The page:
2010 saw extremely high quality viticulture in many parts of the world, with an exceptionally long and hot summer providing huge benefits for wineries across many countries, especially in the southern hemisphere. The northern hemisphere and Europe saw something of a cooler summer and flowering period, but this was by no means as disastrous as it could have been. France, especially, had a fantastic year in 2010, with the world renowned Burgundy region proclaiming that their white wines of this year are ones to look out for, and despite yields being relatively small across much of the country, the quality was exceptionally high. Spain, too, received some cooler weather, but Rioja and the rest of central Spain are hailing 2010 as a very good year indeed, again as a result of smaller, finer yields. California also received similar climatic conditions, but again, wineries are highly positive about the overall effect this had on their produce, as the slightly challenging conditions resulted in smaller yields of much elegance and distinction.
2010 was really Australia's year, and in South Australia and across the Mornington Peninsula, Chardonnay vines produced good yields with a lower sugar level than in previous years. As such, the majority of South Australian white wines from 2010 are superb, and packed full of character. Shiraz also had a great year, and most Australian wineries have been proclaiming 2010 one of the great vintages. Both the Argentinian and Chilean wine industries benefited from some ideal climatic conditions this year, and are reportedly ecstatically pleased with the fact that their 2010 wines ended up with lower alcohol levels, and were beautifully balanced wines packed full of flavor.
There are few white wine grape varietals as famous or widely appreciated as the Chardonnay, and with good reason. This highly flexible and adaptable grape quickly became a favorite of wineries due to its fairly neutral character. This neutrality allows the wineries to really show off what they are capable of doing, by allowing features of their terroir or aging process to come forward in the bottle. As well as this, most high quality wineries which produce Chardonnay wines take great efforts to induce what is known as malolactic fermentation, which is the conversion of tart malic acids in the grapes to creamy, buttery lactic acids associated with fine Chardonnay. Whilst the popularity of Chardonnay wines has fluctuated quite a considerable amount over the past few decades, it seems the grape varietal allows enough experimentation and versatility for it always to make a successful comeback.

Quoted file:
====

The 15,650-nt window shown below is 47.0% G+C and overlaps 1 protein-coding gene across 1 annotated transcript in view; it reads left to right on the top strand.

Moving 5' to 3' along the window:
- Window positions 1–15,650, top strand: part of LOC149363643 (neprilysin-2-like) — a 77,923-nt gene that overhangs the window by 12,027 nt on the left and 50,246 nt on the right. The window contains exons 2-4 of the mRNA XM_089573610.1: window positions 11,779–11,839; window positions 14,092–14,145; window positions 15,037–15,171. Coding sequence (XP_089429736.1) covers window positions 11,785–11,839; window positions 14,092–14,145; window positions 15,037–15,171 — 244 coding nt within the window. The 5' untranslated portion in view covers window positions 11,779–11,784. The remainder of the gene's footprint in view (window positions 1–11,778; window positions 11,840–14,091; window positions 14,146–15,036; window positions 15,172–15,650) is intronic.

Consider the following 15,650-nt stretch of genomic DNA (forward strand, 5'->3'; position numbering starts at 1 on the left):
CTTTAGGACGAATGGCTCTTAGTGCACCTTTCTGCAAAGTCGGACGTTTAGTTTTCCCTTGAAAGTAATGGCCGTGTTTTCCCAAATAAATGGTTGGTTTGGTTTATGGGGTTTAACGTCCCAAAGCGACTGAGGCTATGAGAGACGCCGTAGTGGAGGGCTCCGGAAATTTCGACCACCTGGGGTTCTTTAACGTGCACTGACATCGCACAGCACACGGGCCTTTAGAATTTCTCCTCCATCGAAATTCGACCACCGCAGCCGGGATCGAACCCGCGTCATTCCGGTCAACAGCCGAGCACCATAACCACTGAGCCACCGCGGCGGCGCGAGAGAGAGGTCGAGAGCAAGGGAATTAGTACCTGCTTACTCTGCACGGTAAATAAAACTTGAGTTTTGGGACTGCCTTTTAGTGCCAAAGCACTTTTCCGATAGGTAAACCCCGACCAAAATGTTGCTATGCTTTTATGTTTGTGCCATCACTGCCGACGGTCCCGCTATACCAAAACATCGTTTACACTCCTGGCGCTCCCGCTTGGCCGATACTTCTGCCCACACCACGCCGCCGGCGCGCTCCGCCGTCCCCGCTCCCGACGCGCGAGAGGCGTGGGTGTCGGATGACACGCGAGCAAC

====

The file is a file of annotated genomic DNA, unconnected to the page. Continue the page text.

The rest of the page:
Region: Coastal Region
Coastal South Africa has long been recognized as a vitally important global wine region, and was probably the first 'New World' country to produce wines of an exceptionally high quality. Indeed, in the late 18th century, wines from in and around Cape Town were regarded as amongst the best wines on earth, and were adored for their exoticism and big, fruity flavors Today, the South African wine industry is booming, and wineries are appearing each year along the sun drenched and windy oceanic coastline. Many grape varietals are now grown in the region, however, Chenin Blanc remains the country's flagship varietal, with over eighteen percent of vineyards in the country used for this particular grape, closely followed by Cabernet Sauvignon and Colombard.
Country: South Africa
With its hot, long summers and oceanic winds from both the west and the east, South Africa is something of a haven for a wide range of imported grape varietals. Since the mid-18th century, the country has been associated with some very fine wines made using complex and careful blending techniques, with one of the most famous and widely loved early examples being constructed from Pontac, Muscadel and Chenin Blanc varietals. Since those colonial days, the regions around Cape Town have proven again and again to be fantastic areas for producing interesting and delicious wines, with many of the best examples of Champagne style sparkling wines originating from these fertile lands. From the scorchingly hot regions of Orange Rivers, to the far cooler and temperate appellations in Walker Bay, South Africa has developed a booming wine industry responsible for many of the finest New World wines available anywhere across the globe.